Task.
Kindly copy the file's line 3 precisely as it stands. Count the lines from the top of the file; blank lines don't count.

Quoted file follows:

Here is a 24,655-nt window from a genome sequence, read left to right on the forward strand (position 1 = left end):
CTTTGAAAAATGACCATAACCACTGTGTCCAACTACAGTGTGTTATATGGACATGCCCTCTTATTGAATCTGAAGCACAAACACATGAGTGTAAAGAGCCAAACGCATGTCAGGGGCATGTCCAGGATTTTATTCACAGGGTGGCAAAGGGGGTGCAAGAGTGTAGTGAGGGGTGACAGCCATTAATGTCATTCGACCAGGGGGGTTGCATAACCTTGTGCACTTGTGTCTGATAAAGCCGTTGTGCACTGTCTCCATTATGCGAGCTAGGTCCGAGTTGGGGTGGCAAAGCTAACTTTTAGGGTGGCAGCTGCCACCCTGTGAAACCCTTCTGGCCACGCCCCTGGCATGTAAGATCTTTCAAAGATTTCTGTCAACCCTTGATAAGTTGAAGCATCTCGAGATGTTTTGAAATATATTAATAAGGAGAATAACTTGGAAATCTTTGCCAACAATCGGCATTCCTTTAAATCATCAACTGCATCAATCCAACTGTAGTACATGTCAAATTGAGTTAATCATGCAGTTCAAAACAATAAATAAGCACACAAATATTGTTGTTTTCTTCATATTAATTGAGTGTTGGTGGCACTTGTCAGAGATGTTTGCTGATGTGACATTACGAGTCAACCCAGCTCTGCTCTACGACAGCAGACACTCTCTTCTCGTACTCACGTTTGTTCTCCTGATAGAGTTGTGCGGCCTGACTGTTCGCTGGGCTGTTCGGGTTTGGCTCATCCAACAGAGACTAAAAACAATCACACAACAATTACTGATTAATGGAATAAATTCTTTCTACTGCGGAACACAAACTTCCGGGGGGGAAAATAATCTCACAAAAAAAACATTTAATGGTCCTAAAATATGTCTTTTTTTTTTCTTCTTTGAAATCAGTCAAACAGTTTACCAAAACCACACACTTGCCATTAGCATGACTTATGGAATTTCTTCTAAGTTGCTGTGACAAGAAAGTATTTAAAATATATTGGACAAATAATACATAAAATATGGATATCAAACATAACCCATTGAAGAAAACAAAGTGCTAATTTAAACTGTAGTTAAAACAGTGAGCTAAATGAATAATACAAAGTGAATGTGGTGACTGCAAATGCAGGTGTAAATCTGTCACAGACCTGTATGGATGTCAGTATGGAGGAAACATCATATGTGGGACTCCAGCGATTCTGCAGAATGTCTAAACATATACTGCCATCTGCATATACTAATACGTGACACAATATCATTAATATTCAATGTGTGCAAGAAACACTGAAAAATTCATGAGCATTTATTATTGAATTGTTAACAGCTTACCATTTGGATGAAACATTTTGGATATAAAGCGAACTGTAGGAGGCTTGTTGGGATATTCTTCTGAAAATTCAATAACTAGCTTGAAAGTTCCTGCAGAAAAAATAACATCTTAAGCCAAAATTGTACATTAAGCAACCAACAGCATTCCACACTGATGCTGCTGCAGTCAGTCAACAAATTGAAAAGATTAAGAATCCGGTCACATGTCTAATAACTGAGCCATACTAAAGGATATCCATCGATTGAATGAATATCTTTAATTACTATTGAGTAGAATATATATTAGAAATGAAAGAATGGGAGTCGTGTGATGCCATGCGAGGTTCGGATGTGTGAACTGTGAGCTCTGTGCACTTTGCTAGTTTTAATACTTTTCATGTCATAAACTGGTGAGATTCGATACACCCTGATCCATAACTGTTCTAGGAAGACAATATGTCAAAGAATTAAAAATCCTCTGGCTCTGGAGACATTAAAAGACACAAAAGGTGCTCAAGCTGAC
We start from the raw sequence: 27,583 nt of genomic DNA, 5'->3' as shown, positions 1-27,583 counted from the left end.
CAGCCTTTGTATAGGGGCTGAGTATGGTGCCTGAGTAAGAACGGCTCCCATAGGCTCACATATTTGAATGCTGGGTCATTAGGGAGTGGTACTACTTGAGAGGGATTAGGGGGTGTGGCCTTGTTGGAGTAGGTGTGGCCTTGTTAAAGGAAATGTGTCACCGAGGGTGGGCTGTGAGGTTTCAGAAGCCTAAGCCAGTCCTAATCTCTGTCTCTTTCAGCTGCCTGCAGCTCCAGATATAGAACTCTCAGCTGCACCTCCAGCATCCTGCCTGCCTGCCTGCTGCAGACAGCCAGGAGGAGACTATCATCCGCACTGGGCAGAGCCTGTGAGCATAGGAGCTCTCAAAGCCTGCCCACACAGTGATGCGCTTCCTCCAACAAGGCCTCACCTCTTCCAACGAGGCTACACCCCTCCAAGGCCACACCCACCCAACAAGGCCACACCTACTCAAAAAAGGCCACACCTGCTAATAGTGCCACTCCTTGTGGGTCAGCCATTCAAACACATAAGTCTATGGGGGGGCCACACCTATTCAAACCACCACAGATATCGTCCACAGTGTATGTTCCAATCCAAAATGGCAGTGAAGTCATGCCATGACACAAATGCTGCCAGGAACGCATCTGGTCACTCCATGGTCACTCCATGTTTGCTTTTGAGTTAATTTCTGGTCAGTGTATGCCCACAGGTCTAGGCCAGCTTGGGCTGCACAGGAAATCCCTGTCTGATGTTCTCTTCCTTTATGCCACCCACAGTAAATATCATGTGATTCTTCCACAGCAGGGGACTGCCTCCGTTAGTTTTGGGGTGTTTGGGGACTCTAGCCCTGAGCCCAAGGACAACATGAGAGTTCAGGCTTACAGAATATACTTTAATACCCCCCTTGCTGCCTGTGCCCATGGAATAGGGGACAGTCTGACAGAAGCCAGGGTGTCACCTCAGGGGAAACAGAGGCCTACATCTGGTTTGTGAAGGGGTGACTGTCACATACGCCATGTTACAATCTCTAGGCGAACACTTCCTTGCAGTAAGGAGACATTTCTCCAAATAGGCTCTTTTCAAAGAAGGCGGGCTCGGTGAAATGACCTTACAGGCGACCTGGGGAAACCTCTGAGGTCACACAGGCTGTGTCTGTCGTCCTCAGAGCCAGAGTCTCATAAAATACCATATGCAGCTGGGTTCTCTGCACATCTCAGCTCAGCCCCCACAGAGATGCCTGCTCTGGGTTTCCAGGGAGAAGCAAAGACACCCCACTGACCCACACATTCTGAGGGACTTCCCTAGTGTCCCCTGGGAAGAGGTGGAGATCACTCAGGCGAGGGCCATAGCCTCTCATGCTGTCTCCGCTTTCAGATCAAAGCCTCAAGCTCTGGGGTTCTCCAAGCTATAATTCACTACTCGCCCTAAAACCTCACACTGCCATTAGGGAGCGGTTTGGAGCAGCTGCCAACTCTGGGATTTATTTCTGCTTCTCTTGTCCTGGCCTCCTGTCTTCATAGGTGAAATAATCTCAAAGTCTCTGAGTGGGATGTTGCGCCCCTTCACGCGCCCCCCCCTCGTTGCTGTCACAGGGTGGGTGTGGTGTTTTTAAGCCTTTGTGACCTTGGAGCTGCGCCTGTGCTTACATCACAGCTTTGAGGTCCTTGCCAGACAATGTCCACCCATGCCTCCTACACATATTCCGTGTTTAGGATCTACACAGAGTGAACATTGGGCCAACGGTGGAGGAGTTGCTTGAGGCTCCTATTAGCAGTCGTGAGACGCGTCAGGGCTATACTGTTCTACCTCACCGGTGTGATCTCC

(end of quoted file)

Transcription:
We start from the raw sequence: 27,583 nt of genomic DNA, 5'->3' as shown, positions 1-27,583 counted from the left end.